“I hope this will be a lesson that groups like this should not be coddled or encouraged. The hope is to find responsible actors that you can partner with and engage with in the region. That just hasn’t existed, which is what makes this part of the world so difficult. That’s why I think we have to take things one step at a time. Step one is to eliminate Hamas as a military threat. They simply cannot continue to be a military threat after what they’ve done. Then there are a lot of complicated questions. 

“Anyone who tells you they have somewhere in their jacket a simple plan to fix all this in the long term is not being honest. There are a lot of complex twists and turns and difficult decisions to be made, but the one that’s pretty clear at the front end is, Hamas has to be eliminated as a military threat.”

On efforts to warn and protect Palestinian civilians:

“I think those efforts are underway. Israel has been doing it from the very beginning, telling people to get out of there, to move. You’ve seen some efforts to move. You’ve seen efforts from Hamas to prevent that from happening. 

“The other thing to remember here is, wars are terrible, ugly things. In human affairs, they are necessary sometimes, because nations have a right to self-defense. Hamas cannot be allowed to continue to exist. They follow the same pattern over and over again. They kill Israelis, and then they run and hide in their tunnels. They put civilians in front of them. Civilians get killed. The world screams at Israel, ‘You need to stop.’ Israel stops, and then Hamas comes back and kills more Israelis. In the future, that pattern cannot continue.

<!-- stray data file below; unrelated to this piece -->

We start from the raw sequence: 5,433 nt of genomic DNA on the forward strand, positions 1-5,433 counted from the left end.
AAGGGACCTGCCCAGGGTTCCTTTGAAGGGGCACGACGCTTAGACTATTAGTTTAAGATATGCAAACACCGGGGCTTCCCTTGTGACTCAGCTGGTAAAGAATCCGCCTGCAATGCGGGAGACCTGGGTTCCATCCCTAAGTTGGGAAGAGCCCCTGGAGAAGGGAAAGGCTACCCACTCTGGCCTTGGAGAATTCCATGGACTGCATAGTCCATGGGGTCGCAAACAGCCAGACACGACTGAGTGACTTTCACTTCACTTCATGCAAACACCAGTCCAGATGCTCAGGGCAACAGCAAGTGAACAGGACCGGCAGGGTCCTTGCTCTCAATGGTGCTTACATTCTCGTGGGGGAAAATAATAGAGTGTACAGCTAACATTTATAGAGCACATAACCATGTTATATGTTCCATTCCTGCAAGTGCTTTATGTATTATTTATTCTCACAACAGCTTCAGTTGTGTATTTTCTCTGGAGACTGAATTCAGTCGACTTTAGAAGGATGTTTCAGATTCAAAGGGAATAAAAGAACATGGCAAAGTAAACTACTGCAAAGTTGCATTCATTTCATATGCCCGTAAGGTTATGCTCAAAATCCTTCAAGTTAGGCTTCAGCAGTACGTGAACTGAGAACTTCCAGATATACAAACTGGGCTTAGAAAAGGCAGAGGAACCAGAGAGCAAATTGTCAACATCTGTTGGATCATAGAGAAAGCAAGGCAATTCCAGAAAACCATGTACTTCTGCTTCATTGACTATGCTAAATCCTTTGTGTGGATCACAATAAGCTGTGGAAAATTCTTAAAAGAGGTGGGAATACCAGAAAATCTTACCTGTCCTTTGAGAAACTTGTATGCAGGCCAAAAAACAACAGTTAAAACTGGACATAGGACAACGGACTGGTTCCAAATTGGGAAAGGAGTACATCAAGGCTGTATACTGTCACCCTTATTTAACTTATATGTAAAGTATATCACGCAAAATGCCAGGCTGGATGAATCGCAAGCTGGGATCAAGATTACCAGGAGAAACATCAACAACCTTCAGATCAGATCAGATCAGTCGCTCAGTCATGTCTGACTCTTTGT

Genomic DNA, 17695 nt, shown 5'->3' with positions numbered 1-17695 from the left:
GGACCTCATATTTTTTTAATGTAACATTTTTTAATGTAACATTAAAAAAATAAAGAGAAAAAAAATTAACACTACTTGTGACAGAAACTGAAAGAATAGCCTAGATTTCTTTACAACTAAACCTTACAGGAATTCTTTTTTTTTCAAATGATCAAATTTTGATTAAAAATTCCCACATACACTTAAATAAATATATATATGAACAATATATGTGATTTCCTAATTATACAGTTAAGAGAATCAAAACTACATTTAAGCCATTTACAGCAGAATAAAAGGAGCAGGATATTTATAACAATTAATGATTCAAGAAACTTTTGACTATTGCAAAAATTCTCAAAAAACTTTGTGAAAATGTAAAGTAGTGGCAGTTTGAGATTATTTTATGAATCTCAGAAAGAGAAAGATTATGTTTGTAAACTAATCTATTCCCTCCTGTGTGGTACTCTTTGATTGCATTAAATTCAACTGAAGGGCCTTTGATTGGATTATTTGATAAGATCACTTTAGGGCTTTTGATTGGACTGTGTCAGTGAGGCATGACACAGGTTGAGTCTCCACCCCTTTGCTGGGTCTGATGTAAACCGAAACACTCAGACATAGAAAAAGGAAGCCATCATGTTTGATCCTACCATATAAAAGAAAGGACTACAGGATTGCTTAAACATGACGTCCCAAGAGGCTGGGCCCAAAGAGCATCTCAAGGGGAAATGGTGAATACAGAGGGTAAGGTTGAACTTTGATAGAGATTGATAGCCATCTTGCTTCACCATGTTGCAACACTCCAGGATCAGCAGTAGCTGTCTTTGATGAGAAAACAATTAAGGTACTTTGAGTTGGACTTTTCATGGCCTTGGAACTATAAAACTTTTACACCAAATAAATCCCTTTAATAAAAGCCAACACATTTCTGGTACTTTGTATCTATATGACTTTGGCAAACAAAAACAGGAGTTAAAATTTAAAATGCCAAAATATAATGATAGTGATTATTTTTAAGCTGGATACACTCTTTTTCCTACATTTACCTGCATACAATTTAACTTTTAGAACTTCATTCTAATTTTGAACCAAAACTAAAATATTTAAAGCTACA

“As far as what more can be done, I think a lot of those efforts are in place to ask as many people as possible to move to the south. The Israelis say they’ve turned on the water again and hopefully some of the power to that part, where that could be a safe haven. 

“But it’s important to remember here, Israel is not saying, ‘We are going to attack civilians for the purpose of inflicting terror.’ They are trying to target Hamas strongholds. That’s what they’re targeting. If civilians are in those strongholds, it’s because Hamas has placed themselves there. Unfortunately, sadly, tragically. But nonetheless, what choice does Israel have? They cannot coexist with this element that is willing to do what we just saw a week ago yesterday.”

On how Congress can support Israel:

“Much of our aid and support to Israel is codified. We codified it with my bill, along with Senator Coons, two years ago. That doesn’t mean we’re not going to have to come back at some point and put additional funding [forward]. But the reason why we codified that support is because I always suspected and feared that a crisis involving Israel would move much faster than the ability of Congress to respond. 

“At some point here soon, we will need a speaker, we will need a functioning House, and there are things we’re going to have to do to help Israel, including fund the government in less than 35 days or keep it open. That’s all going to have to happen. I’ll watch and hope, like everybody else, that the House will be able to work through that process…. 

“But the good news is that the administration right now has ample authority to do what they are doing, and that is position, not just the equipment that’s already accessible, but resupply, should Israel need it here over the next couple of weeks.”